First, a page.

IMF URGES STRUCTURAL REFORMS TO ENCOURAGE GROWTH IN FIJI

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Economic progress will be slow without changes

By Rachna Lal

SUVA, Fiji (FijiSUN, Feb. 23, 2012) - The International Monetary Fund says Fiji’s economic growth is unlikely to exceed two per cent unless structural reforms are accelerated.

The revelation was made in the IMF’s Staff Report on 2011 Article IV consultations released yesterday.

The report noted Fiji’s economy is growing at a very slow pace and overshadows all other economic concerns.

It indicated that while growth should improve in 2011 and beyond, it seemed unlikely, given political and economic constraints, however structural reforms are essential.

"Medium-term prospects appear to be relatively weak unless structural reforms can be accelerated.

"Growth should slow in 2012, as the natural bounce-back from 2009 to 2010 fades.

"While trend growth could improve modestly thereafter, moving to a significantly higher level of potential growth would require an improved business and political climate and a more aggressive structural-reform effort.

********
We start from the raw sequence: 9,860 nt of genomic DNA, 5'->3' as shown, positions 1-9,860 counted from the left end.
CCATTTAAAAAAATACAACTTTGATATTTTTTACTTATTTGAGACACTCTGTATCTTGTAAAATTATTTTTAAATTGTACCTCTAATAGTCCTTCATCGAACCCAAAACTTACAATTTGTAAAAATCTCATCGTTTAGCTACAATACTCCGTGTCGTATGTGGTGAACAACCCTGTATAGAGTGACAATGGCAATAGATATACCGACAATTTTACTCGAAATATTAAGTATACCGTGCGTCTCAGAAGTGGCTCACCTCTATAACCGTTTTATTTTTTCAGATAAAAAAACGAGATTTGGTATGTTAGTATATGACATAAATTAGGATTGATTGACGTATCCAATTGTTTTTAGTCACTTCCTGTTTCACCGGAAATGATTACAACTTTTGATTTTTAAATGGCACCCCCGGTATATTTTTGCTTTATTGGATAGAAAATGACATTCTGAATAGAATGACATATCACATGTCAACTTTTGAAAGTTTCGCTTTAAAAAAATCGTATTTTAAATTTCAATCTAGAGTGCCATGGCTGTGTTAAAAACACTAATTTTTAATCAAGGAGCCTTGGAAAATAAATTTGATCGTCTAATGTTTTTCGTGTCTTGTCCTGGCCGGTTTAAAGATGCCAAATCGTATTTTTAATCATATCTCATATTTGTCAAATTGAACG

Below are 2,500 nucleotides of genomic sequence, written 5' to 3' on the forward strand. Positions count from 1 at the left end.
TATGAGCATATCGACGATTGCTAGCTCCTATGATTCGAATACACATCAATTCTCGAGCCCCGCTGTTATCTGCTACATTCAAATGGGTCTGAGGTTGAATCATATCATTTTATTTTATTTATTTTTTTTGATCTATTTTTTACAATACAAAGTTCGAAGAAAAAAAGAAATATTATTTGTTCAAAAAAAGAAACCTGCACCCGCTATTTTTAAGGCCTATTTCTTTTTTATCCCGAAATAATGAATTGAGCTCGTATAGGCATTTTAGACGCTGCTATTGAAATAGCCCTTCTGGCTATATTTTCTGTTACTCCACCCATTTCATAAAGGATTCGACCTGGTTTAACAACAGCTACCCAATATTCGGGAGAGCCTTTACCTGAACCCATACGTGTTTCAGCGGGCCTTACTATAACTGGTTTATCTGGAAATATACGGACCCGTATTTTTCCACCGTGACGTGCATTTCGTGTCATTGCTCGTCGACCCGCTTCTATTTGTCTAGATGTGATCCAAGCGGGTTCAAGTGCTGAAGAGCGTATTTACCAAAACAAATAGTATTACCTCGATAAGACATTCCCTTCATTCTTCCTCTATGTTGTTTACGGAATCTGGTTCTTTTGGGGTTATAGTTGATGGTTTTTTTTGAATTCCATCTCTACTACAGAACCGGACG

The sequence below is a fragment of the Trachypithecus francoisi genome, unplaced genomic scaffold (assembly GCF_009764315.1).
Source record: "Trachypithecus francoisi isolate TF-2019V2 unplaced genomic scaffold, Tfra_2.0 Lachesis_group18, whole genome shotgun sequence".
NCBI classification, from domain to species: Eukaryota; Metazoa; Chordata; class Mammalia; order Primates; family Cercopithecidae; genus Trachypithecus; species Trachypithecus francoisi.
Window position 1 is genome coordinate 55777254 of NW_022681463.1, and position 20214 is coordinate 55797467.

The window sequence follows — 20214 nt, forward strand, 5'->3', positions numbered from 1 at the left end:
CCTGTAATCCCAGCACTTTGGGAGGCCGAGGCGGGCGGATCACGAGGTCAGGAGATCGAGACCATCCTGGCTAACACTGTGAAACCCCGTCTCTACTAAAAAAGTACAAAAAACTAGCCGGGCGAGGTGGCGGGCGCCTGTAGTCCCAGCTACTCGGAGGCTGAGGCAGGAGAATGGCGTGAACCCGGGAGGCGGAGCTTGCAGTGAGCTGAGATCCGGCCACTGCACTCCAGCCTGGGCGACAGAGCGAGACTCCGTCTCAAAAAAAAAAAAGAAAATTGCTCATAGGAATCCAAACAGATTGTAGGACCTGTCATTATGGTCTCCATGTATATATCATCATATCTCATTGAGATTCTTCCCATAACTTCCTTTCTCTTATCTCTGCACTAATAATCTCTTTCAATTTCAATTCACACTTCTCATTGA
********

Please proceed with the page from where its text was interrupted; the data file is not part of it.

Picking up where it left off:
"While there are new mining and other projects on the horizon, some of these have not yet been confirmed and will take time to produce results," the report said.

It stated that after averaging nearly 2.75 per cent during the 1990s as well as the first five years of the new millennium, Fiji’s economic growth dropped to under 0.25 per cent over the last five years.

"In 2010, while developing Asia roared ahead at 9.5 per cent growth, Fiji contracted by 0.25 per cent, worse even than other Pacific islands.

"Against this background, policies to promote investment and growth are the focus of this year’s Article IV consultation," the report said.

IMF predicts that commodity prices are now falling and the one-off factors would soon drop out.

"Inflation should start 2012 at around six per cent and fall toward 3.5 per cent over the medium term, reflecting the anaemic growth outlook, projected small declines in oil prices, and tightly controlled public wages.

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